It’s going to be a long, confusing 40 days.
As part of a safety campaign launched after a deadly fire in Daxing district on November 18, in the past ten days, thousands of low-income residents of Beijing’s illegally built or group-leased housing were (denied by authorities to have been) expelled from their homes en masse, might have received temporary housing or train tickets to their home towns, could possibly have be victims of hasty evictions by some leaders in some villages, may be offered a reprieve until the year’s end…and definitely highlighted a long-simmering debate on the cost and benefit of migrant labor to Beijing.
How much does a city lose from losing its migrant population? The destruction of low-income families’ homes and businesses has invited outrage from a humanitarian standpoint, with more than 100 Chinese intellectuals signing an open letter to the authorities criticizing, among everything, Beijingers’ “ungrateful, arrogant, prejudiced, and shameful repayment unto the nation’s people, especially those at the lowest levels of society.” Much of the ire has focused on media and some policymakers’ use of the term “low-end population” (低端人口) to describe China’s poorly paid, blue-collar urban workers.
Group-rented basement dwellings and combined commercial-residential units are two safety hazards targeted by the current campaign—this apartment/shop in the Fangzhuang neighborhood fits both descriptions (People.cn)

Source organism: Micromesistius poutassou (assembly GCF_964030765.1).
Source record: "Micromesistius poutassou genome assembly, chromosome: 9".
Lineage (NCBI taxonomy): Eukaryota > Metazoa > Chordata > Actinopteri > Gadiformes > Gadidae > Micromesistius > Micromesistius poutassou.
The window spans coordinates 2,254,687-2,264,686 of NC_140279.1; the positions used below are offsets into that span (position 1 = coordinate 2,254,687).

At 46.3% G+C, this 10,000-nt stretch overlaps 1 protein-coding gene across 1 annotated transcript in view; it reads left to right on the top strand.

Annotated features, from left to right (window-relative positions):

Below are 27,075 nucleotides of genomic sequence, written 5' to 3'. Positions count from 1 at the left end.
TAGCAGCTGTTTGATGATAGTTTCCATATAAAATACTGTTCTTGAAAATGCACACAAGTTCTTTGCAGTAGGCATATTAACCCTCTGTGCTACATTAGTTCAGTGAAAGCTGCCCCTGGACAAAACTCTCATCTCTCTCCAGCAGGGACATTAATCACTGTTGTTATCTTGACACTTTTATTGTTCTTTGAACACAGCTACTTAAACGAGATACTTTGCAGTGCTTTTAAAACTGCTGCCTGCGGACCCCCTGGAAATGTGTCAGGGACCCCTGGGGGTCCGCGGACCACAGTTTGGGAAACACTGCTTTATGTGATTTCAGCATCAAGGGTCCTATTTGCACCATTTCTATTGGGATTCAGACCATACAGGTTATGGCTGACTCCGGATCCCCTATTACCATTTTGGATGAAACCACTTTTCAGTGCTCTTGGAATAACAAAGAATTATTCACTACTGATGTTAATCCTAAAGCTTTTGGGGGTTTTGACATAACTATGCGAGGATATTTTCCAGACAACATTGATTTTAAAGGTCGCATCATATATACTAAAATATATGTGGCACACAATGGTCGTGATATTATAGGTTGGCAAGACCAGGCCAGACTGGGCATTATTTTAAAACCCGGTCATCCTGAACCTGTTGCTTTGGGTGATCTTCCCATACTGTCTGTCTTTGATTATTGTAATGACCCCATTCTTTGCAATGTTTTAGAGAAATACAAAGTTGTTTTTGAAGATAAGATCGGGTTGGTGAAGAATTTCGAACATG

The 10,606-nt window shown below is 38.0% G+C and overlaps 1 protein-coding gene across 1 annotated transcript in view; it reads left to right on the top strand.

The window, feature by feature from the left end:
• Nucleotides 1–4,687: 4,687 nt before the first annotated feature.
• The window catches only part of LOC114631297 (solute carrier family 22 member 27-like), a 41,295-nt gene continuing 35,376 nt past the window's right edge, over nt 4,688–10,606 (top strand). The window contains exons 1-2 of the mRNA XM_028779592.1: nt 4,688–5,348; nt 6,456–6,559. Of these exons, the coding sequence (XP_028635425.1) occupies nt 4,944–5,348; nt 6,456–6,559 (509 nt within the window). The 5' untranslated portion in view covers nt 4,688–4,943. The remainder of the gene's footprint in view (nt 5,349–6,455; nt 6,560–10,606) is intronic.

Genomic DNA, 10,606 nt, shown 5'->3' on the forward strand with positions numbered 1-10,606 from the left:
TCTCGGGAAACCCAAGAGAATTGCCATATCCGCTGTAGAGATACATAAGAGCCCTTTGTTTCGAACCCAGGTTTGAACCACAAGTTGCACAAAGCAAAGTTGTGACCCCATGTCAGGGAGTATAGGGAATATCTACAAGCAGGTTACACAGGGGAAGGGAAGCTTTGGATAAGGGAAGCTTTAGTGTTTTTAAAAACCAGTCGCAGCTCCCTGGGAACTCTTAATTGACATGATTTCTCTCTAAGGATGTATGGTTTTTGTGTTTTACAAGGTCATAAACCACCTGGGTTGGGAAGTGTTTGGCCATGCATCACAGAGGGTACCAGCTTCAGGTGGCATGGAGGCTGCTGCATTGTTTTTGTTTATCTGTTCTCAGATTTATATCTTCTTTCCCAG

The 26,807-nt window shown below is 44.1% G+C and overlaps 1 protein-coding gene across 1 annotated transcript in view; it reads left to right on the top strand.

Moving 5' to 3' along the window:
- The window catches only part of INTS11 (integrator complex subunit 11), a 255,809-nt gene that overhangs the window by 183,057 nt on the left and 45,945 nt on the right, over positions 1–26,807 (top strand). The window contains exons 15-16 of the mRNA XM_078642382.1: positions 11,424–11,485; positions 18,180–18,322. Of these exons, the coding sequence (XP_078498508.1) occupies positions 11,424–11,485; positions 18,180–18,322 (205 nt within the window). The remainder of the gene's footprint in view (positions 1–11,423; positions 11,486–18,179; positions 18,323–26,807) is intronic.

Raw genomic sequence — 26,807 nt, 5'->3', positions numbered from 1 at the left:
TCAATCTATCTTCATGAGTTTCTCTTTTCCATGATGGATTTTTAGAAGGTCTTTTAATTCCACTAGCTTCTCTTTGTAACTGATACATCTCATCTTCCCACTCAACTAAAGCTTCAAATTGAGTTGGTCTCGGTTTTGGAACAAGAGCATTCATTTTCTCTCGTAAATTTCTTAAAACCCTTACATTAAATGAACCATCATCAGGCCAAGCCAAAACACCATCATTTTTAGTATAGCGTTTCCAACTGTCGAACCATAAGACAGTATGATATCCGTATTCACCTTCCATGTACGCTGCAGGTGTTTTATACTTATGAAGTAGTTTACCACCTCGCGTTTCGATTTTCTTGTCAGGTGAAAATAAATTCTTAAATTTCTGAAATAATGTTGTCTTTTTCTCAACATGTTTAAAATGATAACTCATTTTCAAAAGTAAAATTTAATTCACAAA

The term, however, has more complex origins than the prejudice of urbanites, and indicates deeper issues than the need for an attitude adjustment. The actual term came from the concept of a “low-end labor force” (低端劳动力), which has been singled out by the Standing Committee of the Beijing People’s Congress as a key stumbling block to urban development. In a 2010 report, the committee recommended “a mechanism to force the withdrawal of small enterprises and stores that absorb the floating population in large amounts, decreasing [the city’s] demand of the low-end labor force.” The capital’s vision of its future—and China’s as a whole—rests on a consumption-driven economic model, with a skilled service sector, and professional workforce.
Migrant workers are already becoming somewhat negligible in this vision, to a degree. China’s internal migrant population (those who’ve left their original place of hukou registration), stands at 245 million according to the last census; those unable to obtain residency rights in their destination city will be unable to access health, education, and other public services. With the relaxation of residency restrictions and China’s shift to an export-oriented economy in the post-1980s period, millions streamed into factories and construction sites in coastal cities and are credited as drivers of China’s “miraculous” economic performance in this period—but it’s no longer the kind of economic miracle China wants to achieve.
In Beijing, the top sectors for migrant employment tend make the least contribution to its GDP—with the exception of construction. In Haidian district, one of the government’s priority development areas in the IT sector, the wholesale, retail, and food and hospitality sectors combined employ about 60 percent of the district’s migrants but make up 15 percent of its GDP. By contrast, Beijing’s “six high-end industry functional areas”—including the Zhongguancun innovation zone and Xicheng district’s financial zone—contributed to 48.3 percent of the city’s GDP last year and 59.9 percent of its GDP growth over the previous five years, and are identified as priorities in the city’s 13th Five-Year Plan (2016 – 2020).